Whenever I work out with my trainer, I try to remember to ask a couple questions about the world of figure competitions that I’m getting myself into. Yesterday I was asking about how the bikini competitions are scored (or he was just telling me, I don’t remember), and the information he gave me was super helpful. Apparently, bikini competitions used to be scored with the following criteria: if you saw them walking down the beach, you would think they looked really good. Now the criteria has been updated to suggest that they should also look like a track athlete.
I know what you’re thinking. I already would look awesome on a beach, or even in other places like an aquarium or at the dentist. It’s true – but the issue is that in a competition, I won’t be the only girl on the hypothetical beach – there will be other beach girls too. Another issue is how the judging is done. Somehow this criteria leads people to judge favorably for different things. Some like a softer look, while others go for a more hard-body look. This is surprising, considering how specific the basis for judging is. Luckily my coach only gives people rock-hard bodies, because as he puts it, “I only know how to make people look good, not look like shit.”
For anyone who has no idea what I’m talking about right now, I’ll give you a quick and mostly uninformed rundown. There are four levels of competition: bikini, figure, physique, and bodybuilding (there’s also fitness, but that’s a little different because it involves dancing around in a fun routine – see below). Bikini is for the small-muscled girls (relatively), and it goes up from there, with bodybuilding being for the girls that look like they could throw you across a football field. The name “bikini” is misleading, because it turns out that the girls in all of the categories have to wear bikinis. Plus see-through high heels.
The weirdest part of the whole thing is that people generally compete at their weakest. You spend all this time building muscle, but then to show it off you have to melt all your fat off and suck the extra water out of your body so you can see the muscle. Whenever I remember this part, I have to re-think why I’m doing this. It just doesn’t make sense to me to get in insanely good shape just to put your body through all that. But I really do want to try something new and different, and get out of my comfort zone. For those of you who know how often I run around in bikinis and see-through high heels, you’ll understand how far in/out of my comfort zone this is.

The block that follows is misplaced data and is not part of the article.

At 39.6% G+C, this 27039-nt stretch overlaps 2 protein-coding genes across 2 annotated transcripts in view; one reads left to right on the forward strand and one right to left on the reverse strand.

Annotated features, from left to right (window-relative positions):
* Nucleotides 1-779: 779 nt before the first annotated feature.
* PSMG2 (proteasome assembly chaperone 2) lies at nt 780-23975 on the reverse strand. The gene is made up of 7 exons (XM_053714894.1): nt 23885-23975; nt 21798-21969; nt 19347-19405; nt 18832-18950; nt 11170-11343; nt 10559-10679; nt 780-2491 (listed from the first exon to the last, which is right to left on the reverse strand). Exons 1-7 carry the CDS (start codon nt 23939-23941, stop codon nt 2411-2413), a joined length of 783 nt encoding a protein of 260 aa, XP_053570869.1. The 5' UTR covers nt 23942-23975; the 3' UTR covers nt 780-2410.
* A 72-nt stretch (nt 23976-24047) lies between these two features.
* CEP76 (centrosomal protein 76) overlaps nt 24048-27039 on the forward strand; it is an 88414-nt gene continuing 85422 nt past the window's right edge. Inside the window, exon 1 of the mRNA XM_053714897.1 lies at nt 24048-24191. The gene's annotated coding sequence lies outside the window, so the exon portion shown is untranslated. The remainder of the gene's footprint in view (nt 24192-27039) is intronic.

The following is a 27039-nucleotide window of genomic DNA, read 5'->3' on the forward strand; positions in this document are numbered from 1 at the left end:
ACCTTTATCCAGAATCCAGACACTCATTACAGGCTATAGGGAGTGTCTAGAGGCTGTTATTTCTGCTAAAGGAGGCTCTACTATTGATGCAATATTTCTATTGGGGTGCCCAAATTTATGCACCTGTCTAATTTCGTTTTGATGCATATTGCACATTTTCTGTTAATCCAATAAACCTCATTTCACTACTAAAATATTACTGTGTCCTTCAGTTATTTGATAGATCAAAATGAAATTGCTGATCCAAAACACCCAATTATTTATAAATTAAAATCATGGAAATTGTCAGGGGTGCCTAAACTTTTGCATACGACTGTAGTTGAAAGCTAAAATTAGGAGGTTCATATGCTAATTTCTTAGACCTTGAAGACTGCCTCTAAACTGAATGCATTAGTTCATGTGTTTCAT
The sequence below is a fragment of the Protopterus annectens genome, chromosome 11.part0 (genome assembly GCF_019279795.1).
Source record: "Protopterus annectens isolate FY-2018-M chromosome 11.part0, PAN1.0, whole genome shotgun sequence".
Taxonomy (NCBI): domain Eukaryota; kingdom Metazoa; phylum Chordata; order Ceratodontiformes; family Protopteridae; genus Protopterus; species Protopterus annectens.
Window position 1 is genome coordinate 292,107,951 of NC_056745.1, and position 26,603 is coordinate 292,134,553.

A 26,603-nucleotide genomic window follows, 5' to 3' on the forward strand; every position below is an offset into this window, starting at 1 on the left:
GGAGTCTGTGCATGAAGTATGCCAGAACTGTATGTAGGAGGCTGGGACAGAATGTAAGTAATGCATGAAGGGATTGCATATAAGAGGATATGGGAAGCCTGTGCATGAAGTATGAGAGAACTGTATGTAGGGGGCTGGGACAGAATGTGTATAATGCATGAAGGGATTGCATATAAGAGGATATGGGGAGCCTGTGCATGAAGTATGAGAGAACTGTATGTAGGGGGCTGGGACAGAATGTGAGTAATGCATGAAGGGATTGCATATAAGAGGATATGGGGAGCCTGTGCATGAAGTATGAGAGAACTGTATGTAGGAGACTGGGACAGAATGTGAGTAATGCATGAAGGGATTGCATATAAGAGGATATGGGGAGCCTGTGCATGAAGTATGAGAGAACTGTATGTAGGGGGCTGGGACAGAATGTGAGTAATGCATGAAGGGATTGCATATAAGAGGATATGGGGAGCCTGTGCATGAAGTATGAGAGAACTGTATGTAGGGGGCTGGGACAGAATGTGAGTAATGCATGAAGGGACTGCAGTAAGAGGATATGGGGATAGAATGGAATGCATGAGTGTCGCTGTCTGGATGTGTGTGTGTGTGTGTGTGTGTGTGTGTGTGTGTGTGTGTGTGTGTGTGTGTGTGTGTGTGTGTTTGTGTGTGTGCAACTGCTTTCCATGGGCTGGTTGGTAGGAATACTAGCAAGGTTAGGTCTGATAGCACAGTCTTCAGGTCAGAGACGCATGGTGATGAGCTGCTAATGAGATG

This may all be common knowledge to you, I have no idea. I just know that I didn’t know about any of this before I started down this road. Other than having to be on stage in a bikini, the other part that I foresee not liking is how subjective it could get. I’m used to sports like basketball and cross-country, where there’s a very clear measure of who wins. Supposedly the categories beyond bikini have more defined criteria for doing well, but I don’t know much about that yet. Right now I just need to focus on looking like an awesome girl on the beach that is maybe a track athlete.
Speaking of maybe being a track athlete, I do have a tiny bit of running news. I’ve started doing 2-5 minute treadmill warm-ups, which is not exciting, but the way I’m running is. After a lifetime of running with my right foot out at a 30 degree angle, I’m finally running with both my toes pointed forward. I could go on about how pumped I am about this, but based on the responses I received in my focus groups, general enthusiasm about this from other people is extremely low. I just like the fact that I’m improving my running by doing non-running things (something that pretty much anyone ever could tell you, but I have to learn by doing, so I’m just figuring it out now). Hopefully you can muster up more enthusiasm about this fact than anyone I’ve talked to so far.
Keep reading for more bodybuilding insights and extremely minor running victories. I’m sure there will be way more in the near future.